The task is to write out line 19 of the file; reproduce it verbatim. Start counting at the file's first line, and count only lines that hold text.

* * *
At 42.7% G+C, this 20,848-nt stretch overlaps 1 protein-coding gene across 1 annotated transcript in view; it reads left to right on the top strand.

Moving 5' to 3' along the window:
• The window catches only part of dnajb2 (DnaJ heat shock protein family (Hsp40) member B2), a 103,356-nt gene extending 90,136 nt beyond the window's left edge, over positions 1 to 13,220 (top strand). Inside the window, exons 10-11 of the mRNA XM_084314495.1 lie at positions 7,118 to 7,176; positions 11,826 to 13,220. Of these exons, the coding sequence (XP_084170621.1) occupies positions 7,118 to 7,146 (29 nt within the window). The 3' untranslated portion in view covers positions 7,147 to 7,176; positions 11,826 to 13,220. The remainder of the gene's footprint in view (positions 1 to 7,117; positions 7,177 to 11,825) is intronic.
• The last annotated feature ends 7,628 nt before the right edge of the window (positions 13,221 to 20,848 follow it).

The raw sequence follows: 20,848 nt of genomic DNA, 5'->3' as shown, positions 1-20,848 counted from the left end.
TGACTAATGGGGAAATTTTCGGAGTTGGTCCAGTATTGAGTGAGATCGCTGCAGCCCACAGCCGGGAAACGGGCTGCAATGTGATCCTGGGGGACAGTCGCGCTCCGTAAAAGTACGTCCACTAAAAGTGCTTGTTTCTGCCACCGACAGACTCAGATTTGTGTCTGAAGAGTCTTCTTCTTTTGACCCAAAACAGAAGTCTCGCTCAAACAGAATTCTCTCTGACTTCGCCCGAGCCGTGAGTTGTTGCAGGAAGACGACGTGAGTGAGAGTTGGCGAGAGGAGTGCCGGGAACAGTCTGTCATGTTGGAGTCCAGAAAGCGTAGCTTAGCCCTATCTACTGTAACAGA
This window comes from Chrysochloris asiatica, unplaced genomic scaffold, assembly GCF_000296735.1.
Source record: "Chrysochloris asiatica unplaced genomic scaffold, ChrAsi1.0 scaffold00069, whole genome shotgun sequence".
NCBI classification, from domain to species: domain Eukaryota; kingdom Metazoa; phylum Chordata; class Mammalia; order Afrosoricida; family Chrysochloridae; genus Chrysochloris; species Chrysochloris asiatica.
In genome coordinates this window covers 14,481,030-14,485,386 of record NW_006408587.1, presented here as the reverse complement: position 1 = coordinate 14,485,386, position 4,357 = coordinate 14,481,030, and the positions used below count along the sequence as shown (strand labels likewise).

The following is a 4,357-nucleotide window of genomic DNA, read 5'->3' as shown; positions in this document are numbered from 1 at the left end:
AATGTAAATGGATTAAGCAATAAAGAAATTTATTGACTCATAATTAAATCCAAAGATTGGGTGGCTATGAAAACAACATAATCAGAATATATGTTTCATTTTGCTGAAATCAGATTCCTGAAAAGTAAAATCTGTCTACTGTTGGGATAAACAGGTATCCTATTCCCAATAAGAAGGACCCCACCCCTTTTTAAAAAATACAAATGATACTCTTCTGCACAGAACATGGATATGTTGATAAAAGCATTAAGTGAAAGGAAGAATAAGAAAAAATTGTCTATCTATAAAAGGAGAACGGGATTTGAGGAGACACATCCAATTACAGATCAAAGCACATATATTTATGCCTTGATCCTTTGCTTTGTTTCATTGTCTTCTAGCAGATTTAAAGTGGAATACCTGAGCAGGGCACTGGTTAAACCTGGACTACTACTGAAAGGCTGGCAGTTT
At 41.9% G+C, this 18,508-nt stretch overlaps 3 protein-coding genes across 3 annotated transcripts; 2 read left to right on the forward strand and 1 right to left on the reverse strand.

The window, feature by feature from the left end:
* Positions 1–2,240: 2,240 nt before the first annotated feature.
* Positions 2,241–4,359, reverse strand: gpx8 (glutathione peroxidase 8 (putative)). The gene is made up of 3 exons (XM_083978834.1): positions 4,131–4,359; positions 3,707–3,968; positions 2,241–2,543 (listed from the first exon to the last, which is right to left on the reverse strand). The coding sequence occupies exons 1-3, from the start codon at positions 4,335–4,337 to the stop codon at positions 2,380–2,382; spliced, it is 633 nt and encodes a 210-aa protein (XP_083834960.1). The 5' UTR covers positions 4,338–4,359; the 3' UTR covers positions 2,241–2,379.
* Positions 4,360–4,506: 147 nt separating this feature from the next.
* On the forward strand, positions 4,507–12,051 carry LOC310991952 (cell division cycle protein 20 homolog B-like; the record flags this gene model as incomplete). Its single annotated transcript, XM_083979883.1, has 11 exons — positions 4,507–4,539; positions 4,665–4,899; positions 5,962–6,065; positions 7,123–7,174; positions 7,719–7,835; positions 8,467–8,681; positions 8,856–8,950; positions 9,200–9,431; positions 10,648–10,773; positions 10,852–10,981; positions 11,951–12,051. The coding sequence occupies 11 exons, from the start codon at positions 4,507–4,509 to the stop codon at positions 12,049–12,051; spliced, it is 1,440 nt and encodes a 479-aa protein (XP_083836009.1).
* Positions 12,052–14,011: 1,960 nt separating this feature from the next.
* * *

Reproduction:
* Positions 12,052–14,011: 1,960 nt separating this feature from the next.